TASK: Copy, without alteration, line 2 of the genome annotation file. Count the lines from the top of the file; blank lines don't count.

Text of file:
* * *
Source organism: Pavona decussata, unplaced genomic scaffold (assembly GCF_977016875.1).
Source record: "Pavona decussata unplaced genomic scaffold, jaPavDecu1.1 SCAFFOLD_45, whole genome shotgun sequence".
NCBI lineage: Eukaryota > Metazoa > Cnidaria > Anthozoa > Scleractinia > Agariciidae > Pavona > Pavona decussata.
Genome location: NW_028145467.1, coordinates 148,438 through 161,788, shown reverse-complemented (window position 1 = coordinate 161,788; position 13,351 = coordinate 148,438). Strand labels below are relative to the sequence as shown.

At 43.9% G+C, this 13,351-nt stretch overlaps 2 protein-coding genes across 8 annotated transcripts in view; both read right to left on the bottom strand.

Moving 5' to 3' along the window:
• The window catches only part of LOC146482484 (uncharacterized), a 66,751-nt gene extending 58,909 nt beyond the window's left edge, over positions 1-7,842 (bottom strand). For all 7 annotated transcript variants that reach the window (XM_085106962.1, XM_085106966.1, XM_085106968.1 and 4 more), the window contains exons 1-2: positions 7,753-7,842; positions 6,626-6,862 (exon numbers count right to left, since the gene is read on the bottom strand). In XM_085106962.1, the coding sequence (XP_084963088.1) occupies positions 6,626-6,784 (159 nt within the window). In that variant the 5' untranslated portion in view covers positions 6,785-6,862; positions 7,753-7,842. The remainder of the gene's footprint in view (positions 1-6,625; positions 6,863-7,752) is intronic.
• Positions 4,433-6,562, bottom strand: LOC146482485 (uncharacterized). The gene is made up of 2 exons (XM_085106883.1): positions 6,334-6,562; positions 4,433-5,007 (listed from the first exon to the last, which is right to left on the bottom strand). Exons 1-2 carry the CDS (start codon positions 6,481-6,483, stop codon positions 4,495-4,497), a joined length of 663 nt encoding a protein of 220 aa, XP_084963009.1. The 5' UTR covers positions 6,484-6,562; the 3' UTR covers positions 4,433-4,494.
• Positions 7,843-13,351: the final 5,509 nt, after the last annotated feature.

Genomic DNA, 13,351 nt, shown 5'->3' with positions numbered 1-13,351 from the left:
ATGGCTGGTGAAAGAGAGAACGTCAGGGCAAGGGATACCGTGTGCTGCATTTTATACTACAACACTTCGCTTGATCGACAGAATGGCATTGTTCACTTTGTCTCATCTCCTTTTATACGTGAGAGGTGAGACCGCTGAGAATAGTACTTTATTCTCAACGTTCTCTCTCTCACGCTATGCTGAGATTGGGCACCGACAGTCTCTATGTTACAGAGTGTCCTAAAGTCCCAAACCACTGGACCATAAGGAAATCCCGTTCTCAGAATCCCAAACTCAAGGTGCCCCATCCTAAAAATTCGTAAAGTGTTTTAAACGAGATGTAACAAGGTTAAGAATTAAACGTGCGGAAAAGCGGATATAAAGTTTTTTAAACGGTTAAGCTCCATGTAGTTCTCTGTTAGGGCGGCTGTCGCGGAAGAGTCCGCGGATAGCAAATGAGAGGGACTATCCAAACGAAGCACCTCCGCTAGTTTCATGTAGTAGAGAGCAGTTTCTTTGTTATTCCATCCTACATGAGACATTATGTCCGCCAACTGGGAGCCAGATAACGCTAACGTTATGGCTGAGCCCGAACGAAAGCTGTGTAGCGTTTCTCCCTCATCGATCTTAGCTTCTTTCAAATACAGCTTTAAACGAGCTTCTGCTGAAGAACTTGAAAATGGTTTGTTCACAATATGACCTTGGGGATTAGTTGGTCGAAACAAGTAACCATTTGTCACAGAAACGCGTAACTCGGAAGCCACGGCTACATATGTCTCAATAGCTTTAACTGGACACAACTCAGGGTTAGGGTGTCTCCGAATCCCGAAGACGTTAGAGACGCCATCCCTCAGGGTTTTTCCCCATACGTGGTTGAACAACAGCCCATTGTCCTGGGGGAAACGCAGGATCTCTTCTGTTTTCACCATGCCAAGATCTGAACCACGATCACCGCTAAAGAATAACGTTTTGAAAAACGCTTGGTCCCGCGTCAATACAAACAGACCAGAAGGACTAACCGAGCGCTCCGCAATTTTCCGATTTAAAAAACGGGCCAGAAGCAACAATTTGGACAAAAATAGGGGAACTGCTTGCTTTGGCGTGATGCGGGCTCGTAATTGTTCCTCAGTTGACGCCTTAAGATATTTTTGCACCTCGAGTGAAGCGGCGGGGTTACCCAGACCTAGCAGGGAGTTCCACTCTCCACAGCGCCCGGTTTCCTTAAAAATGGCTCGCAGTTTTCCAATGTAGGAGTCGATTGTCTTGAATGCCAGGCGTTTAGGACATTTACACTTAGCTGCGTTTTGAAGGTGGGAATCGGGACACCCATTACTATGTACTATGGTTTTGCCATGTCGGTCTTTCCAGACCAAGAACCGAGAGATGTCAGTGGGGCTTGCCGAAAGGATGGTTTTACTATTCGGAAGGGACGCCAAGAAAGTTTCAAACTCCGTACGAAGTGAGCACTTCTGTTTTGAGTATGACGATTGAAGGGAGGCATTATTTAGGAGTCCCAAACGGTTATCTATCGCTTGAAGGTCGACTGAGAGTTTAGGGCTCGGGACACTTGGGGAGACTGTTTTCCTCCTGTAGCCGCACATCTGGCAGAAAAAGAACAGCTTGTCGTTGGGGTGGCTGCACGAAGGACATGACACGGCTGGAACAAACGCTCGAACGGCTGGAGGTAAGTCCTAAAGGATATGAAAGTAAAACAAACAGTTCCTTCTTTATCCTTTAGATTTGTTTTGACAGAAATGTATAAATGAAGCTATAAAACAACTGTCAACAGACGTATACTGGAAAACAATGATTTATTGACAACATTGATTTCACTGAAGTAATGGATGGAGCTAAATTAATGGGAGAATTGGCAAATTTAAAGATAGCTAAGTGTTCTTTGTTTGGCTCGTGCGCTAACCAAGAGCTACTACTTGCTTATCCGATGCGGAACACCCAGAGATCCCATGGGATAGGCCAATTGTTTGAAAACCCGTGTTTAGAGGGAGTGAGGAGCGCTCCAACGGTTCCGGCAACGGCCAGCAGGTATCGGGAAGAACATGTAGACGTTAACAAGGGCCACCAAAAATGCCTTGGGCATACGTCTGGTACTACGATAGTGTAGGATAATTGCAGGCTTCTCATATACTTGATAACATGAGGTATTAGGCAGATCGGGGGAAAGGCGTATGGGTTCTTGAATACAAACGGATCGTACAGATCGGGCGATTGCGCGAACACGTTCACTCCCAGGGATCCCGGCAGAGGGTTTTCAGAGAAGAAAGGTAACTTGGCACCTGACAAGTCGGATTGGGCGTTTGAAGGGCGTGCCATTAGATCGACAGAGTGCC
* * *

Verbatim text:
Source record: "Pavona decussata unplaced genomic scaffold, jaPavDecu1.1 SCAFFOLD_45, whole genome shotgun sequence".